The Best Hiking While Glamping Near the Grand Canyon

Under Canvas’ ultimate glamping experience combines plush canvas tent lodging with active adventure. Under Canvas Grand Canyon, located just outside of Grand Canyon National Park, is minutes away from some of the most beautiful hiking in the area! We’ve compiled five of the best trails in and around the park. With these treks, you can officially cross “hiking into the Grand Canyon” off your bucket list. But don’t forget to check off glamping with Under Canvas.

Bright Angel Trail Hiking Has Heavenly Views

Distance: 9 miles, out-and-back
Estimated time: 5.5 hours
Difficulty: Moderately Strenuous

Located on the South Rim, just west of Grand Canyon Village, this well-defined dirt trail descends more than 5,000 feet into Garden Creek Canyon, leading hikers down various overlooks with stunning views. Stop for water or a snack at Indian Garden and take in the once-in-a-lifetime sights. Because of the fairly steep ascent back up to Grand Canyon Village, the National Park Service doesn’t recommend going past Indian Garden in a single day. But you can still see a lot in the nine-mile out-and-back hike to and from Indian Garden.

Day Hiking the South Kaibab Trail

Distance: 6 miles, out-and-back
Estimated time: 3.5 hours
Difficulty: Moderately Strenuous

Similar to Bright Angel Trail, South Kaibab highlights lovely scenery all the way down the canyon. Access the trailhead by taking a shuttle from the Grand Canyon Visitor Center, then trek your way to Skeleton Point and back for a six-mile round trip. Given the steeper climb back up to the Kaibab trailhead, the National Park Service doesn’t recommend going past Skeleton Point and back in one day.

Hiking to Ooh Aah Point is Quick and Easy

Distance: 1.8 miles, out-and-back
Estimated time: 2 hours
Difficulty: Moderate

As the first stop on the South Kaibab Trail, getting to Ooh Aah Point is a quick and moderate 1.8 mile trek. Once at the point, expect a spectacular, sweeping look at the South Rim in all its natural glory. Simply take the shuttle to the South Kaibab Trailhead and set off for Ooh Aah Point, then either return to the trailhead or go onward to Skeleton Point for a longer hike.

Hiking Grandview Trail is Hard But Rewarding

Distance: 1.1 miles, out-and-back
Estimated time: 2 hours
Difficulty: Moderately Strenuous

With its rocky passageways and strenuous climbs, Grandview Trail may be the most difficult trail on our list, but it’s well worth it. Starting off just east of Grand Canyon Village, no other trail has more Old West charm and rare, picturesque views than this one. While the National Park Service recommends doing a simple, one-mile day hike to Coconino Saddle, experienced hikers looking for a longer, more challenging hike can do the 4.5 mile, 6-9 hour trek to Cottonwood Creek.

Take a Trip Back in Time Hiking Red Butte Trail

Distance: 3.3 miles, out-and-back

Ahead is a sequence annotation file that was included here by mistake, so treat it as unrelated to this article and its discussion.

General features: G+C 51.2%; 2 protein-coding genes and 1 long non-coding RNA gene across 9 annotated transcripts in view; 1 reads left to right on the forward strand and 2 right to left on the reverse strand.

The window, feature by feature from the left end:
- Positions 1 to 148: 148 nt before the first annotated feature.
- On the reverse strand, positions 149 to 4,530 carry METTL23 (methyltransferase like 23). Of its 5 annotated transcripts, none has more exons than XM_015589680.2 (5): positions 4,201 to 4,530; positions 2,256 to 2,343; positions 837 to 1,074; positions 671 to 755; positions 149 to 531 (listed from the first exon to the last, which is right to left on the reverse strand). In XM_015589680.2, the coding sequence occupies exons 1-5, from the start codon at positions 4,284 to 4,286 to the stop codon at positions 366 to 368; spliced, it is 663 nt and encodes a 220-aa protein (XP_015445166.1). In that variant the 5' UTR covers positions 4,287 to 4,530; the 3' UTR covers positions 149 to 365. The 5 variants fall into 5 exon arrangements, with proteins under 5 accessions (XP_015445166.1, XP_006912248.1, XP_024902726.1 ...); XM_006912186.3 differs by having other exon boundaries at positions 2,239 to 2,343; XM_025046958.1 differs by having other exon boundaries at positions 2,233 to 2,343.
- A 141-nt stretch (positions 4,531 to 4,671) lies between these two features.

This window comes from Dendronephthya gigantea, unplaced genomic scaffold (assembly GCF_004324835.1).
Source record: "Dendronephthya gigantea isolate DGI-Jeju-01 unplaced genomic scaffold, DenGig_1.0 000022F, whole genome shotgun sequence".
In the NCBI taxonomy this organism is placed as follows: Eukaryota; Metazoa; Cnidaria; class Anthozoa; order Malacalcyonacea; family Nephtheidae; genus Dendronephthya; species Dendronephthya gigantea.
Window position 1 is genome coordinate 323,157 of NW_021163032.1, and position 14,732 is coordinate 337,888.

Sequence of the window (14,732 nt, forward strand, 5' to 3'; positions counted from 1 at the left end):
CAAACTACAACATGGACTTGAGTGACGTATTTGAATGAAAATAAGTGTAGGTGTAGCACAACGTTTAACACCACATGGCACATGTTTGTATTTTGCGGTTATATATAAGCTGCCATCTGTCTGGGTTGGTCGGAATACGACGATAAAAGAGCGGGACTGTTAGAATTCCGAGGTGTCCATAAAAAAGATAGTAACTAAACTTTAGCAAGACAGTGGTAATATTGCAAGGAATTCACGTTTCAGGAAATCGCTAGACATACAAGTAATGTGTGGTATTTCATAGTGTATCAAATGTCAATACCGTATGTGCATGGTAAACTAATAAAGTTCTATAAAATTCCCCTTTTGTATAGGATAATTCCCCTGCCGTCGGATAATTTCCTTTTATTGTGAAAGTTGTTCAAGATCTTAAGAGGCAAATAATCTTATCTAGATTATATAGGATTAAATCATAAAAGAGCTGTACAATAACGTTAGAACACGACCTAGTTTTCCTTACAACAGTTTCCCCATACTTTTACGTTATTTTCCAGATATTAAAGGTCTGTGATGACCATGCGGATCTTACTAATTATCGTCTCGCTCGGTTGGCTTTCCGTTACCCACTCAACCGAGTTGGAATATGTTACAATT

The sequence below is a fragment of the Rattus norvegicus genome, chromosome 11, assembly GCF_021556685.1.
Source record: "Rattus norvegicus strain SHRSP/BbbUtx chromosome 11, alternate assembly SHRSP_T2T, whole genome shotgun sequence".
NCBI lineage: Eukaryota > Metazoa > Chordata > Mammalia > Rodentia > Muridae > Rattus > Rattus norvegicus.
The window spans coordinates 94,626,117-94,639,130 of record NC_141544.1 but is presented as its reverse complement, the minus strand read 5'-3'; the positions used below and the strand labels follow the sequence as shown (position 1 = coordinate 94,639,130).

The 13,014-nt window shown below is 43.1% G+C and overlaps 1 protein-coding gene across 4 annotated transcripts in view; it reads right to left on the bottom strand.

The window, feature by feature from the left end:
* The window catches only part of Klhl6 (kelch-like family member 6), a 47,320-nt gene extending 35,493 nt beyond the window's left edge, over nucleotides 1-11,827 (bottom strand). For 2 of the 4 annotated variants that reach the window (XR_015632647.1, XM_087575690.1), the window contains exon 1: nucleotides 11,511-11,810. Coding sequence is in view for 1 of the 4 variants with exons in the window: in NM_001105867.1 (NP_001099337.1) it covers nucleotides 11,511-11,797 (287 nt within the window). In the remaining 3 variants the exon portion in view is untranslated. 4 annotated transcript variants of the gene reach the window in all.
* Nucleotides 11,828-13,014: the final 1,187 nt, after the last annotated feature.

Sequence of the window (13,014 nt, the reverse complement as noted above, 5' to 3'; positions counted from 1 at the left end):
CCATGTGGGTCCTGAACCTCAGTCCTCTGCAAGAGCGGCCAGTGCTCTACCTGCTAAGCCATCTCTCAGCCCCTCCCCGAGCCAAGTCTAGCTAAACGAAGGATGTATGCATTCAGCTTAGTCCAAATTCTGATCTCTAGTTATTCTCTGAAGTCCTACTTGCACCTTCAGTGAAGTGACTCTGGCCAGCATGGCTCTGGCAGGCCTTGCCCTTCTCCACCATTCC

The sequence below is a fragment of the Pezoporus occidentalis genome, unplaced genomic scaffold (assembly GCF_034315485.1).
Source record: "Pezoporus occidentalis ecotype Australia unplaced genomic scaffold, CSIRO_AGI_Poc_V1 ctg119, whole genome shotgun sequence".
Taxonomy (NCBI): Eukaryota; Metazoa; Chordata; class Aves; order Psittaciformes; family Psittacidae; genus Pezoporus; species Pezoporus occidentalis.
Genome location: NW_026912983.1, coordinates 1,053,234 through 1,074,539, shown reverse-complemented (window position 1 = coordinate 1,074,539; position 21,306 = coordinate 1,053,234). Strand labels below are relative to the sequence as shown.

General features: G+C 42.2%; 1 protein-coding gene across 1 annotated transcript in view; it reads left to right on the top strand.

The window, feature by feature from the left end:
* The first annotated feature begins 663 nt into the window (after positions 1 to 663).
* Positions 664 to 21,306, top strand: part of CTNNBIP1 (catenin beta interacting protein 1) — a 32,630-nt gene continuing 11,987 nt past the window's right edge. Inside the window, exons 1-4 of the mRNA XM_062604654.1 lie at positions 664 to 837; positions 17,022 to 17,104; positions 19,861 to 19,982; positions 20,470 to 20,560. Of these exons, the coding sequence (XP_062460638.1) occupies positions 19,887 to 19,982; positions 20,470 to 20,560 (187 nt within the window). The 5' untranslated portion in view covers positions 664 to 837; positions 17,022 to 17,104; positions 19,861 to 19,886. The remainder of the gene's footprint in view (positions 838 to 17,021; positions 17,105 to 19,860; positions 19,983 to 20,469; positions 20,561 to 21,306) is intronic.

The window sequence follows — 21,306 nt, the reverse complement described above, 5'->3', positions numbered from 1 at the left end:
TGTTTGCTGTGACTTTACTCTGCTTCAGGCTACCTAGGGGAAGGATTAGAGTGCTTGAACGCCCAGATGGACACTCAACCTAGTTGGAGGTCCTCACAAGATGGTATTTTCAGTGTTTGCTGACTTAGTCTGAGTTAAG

Estimated time: 4.5 hours
Difficulty: Moderate

Located off Highway 64, just south of Grand Canyon National Park and north of Under Canvas’ camp in Valle, Red Butte Trail is a moderate 3.3 mile round-trip journey toward the Coconino Plateau, which features intriguing rock and lava layers from millions of years ago. Take a true trip back in time walking this popular trail.

Grand Canyon Climate and Hiking Safety Tips

With all this talk about hiking and adventure, we know you’re ready to hit the trails. Make sure you’re prepared with essential knowledge, clothing and gear before you go. According to the National Park Service, some of the best ways to “Hike Smart” include:

  • Choosing the appropriate trail for your abilities (Ask our Guest Experience Coordinator for trail suggestions based on your abilities)
  • Checking the weather and adjusting plans
  • Avoiding summer heat
  • Understanding that weather can change suddenly
  • Telling people about your hike
  • Hydrating and eating (Under Canvas can help you here)
  • Getting sleep and rest (Under Canvas can help you here)

Grand Canyon Hiking Gear List

Although Under Canvas provides you with all the essential glamping amenities, we recommend that you bring a few key items for your hike or adventure outing.

The National Park Service recommends a backpack to carry your gear, lots of snacks, a small First Aid Kit, a map of the area, lots of water, a flashlight, hiking boots, hiking poles, and a whistle or signal mirror in case of emergencies.

Check out our packing list for Arches National Park to get a general idea of what items to bring. It’s very important to have the right clothing.

What to wear hiking in hot weather?

Spring and summer temperatures at the Grand Canyon can vary, with highs reaching over 100 degrees in certain parts. Overnight lows can also drop to below freezing, especially around the North Rim. The National Park Service recommends wearing long hiking pants that can double as shorts.

What to wear for wet weather hiking?

Spring snowstorms, rain showers, and summer thunderstorms are all commonplace at the Grand Canyon. To counter any wet weather, the National Park Service recommends packing a variety of waterproof, quick-drying clothing, like a poncho with an attached hood.

What to wear for hiking in cold weather?

With such a wide range of temperatures and weather within the park, it’s best to pack a variety of warm items, like sweaters, fleeces, and down jackets, and all-weather clothing, like a versatile rain jacket.

Our on-site guest experience coordinator can help you prepare accordingly for your adventure. Don’t hesitate to ask about what items you need.

National Park Hiking Is Right Outside Your Door

Glamping with Under Canvas at one of our seven national park camps means you’re centrally located, just minutes away from stellar hikes and other great adventures. Book your upscale outdoor vacation now.

Book Now


Select dates to view availability.